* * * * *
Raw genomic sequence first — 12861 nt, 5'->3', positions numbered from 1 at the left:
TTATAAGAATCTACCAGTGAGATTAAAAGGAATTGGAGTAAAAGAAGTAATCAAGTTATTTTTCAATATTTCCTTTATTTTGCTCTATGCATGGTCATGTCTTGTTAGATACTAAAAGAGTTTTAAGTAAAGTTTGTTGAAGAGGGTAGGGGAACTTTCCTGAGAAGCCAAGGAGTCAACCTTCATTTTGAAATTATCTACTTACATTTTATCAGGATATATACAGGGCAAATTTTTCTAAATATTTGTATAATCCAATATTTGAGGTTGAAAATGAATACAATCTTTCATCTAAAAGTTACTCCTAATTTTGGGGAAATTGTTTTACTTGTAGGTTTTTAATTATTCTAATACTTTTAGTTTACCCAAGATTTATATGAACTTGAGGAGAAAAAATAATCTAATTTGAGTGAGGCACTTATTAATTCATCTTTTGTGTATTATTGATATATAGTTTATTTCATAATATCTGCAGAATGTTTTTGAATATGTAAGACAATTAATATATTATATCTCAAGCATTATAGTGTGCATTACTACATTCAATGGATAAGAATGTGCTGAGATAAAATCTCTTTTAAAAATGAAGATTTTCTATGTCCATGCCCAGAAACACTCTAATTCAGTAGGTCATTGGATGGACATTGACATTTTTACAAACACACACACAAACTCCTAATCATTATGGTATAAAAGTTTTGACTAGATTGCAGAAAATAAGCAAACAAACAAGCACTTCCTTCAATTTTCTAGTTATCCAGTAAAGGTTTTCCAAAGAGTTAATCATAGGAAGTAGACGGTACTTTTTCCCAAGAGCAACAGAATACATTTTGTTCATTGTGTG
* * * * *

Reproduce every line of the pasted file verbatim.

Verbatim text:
Raw genomic sequence first — 12861 nt, 5'->3', positions numbered from 1 at the left:
TTATAAGAATCTACCAGTGAGATTAAAAGGAATTGGAGTAAAAGAAGTAATCAAGTTATTTTTCAATATTTCCTTTATTTTGCTCTATGCATGGTCATGTCTTGTTAGATACTAAAAGAGTTTTAAGTAAAGTTTGTTGAAGAGGGTAGGGGAACTTTCCTGAGAAGCCAAGGAGTCAACCTTCATTTTGAAATTATCTACTTACATTTTATCAGGATATATACAGGGCAAATTTTTCTAAATATTTGTATAATCCAATATTTGAGGTTGAAAATGAATACAATCTTTCATCTAAAAGTTACTCCTAATTTTGGGGAAATTGTTTTACTTGTAGGTTTTTAATTATTCTAATACTTTTAGTTTACCCAAGATTTATATGAACTTGAGGAGAAAAAATAATCTAATTTGAGTGAGGCACTTATTAATTCATCTTTTGTGTATTATTGATATATAGTTTATTTCATAATATCTGCAGAATGTTTTTGAATATGTAAGACAATTAATATATTATATCTCAAGCATTATAGTGTGCATTACTACATTCAATGGATAAGAATGTGCTGAGATAAAATCTCTTTTAAAAATGAAGATTTTCTATGTCCATGCCCAGAAACACTCTAATTCAGTAGGTCATTGGATGGACATTGACATTTTTACAAACACACACACAAACTCCTAATCATTATGGTATAAAAGTTTTGACTAGATTGCAGAAAATAAGCAAACAAACAAGCACTTCCTTCAATTTTCTAGTTATCCAGTAAAGGTTTTCCAAAGAGTTAATCATAGGAAGTAGACGGTACTTTTTCCCAAGAGCAACAGAATACATTTTGTTCATTGTGTG